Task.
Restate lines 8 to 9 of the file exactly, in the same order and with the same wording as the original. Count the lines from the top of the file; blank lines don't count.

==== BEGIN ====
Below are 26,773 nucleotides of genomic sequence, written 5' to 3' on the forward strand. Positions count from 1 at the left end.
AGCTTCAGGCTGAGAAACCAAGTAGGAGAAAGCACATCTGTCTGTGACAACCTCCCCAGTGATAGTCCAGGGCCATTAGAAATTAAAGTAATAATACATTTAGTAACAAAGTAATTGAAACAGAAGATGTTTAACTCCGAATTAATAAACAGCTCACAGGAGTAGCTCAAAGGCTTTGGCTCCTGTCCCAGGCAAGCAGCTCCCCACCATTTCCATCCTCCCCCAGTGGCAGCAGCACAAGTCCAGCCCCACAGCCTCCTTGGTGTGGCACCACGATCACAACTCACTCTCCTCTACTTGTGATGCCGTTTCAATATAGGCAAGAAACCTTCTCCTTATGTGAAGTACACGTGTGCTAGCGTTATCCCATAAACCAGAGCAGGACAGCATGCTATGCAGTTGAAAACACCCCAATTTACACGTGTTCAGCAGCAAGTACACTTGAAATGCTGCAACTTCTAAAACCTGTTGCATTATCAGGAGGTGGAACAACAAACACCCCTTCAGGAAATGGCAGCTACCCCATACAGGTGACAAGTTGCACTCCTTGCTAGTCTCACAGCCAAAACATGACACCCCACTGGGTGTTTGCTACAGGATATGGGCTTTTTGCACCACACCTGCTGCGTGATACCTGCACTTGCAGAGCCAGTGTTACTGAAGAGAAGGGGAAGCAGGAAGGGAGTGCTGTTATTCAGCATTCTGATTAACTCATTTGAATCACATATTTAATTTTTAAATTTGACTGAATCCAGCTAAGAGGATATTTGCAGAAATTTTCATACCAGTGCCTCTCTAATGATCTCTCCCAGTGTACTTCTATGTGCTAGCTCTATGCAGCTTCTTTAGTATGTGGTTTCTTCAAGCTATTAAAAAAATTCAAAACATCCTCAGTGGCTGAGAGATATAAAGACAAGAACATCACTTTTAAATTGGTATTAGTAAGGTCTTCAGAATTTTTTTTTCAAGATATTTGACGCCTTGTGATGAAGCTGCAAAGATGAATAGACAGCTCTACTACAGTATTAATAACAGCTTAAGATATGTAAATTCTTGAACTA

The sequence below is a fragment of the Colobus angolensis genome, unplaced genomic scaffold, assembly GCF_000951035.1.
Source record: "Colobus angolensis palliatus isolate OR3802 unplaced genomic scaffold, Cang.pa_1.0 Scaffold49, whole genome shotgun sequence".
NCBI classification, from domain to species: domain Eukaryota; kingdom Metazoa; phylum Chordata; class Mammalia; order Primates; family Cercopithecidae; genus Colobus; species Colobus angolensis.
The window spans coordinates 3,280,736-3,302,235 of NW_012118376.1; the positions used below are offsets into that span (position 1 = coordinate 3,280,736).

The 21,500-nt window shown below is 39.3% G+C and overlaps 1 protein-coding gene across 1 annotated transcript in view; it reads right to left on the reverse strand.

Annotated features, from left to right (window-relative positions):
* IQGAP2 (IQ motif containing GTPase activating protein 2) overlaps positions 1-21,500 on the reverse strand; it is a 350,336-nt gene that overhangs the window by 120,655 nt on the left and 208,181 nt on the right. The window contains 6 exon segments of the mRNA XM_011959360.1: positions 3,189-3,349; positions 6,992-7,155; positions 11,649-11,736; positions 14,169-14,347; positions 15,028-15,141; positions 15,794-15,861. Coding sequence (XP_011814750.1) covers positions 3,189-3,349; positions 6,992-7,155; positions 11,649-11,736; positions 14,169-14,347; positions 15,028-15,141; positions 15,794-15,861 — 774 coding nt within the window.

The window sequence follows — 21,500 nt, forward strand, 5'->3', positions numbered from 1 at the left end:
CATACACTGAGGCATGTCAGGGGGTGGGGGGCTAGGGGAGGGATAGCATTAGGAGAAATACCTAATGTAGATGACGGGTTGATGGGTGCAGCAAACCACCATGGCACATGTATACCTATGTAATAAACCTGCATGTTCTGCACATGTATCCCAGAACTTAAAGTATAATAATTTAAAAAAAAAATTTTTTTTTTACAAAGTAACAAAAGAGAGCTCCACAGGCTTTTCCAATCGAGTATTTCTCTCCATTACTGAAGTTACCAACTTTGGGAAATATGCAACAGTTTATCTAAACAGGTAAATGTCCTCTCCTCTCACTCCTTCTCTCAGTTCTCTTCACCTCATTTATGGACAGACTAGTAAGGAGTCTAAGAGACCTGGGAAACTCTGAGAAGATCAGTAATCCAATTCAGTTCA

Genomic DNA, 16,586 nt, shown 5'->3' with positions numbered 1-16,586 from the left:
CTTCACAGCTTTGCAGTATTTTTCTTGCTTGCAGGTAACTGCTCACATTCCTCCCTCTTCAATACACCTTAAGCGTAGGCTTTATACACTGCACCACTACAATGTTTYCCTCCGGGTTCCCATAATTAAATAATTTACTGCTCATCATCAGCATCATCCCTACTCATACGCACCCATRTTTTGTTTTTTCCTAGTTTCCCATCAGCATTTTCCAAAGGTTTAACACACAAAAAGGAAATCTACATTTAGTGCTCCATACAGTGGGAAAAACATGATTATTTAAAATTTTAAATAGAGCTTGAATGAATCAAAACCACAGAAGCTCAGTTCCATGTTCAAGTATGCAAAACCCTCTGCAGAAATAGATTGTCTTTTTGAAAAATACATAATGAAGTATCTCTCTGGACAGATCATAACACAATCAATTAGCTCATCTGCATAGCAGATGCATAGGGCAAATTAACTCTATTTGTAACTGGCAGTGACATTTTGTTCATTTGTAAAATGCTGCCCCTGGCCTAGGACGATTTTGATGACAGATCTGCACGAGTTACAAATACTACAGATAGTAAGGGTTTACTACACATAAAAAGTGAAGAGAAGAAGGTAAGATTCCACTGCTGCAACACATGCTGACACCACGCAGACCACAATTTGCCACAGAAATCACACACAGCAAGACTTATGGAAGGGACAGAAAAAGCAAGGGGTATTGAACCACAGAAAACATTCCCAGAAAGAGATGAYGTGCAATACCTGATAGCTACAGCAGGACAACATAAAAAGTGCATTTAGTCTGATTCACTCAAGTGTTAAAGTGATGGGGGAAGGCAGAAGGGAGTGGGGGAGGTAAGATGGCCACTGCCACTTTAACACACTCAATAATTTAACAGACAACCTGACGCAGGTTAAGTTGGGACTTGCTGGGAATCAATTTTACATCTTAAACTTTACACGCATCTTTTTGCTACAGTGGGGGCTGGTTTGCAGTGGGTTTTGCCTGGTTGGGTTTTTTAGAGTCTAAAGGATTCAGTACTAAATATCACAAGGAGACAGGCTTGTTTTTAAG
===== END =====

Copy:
Annotated features, from left to right (window-relative positions):
* IQGAP2 (IQ motif containing GTPase activating protein 2) overlaps positions 1-21,500 on the reverse strand; it is a 350,336-nt gene that overhangs the window by 120,655 nt on the left and 208,181 nt on the right. The window contains 6 exon segments of the mRNA XM_011959360.1: positions 3,189-3,349; positions 6,992-7,155; positions 11,649-11,736; positions 14,169-14,347; positions 15,028-15,141; positions 15,794-15,861. Coding sequence (XP_011814750.1) covers positions 3,189-3,349; positions 6,992-7,155; positions 11,649-11,736; positions 14,169-14,347; positions 15,028-15,141; positions 15,794-15,861 — 774 coding nt within the window.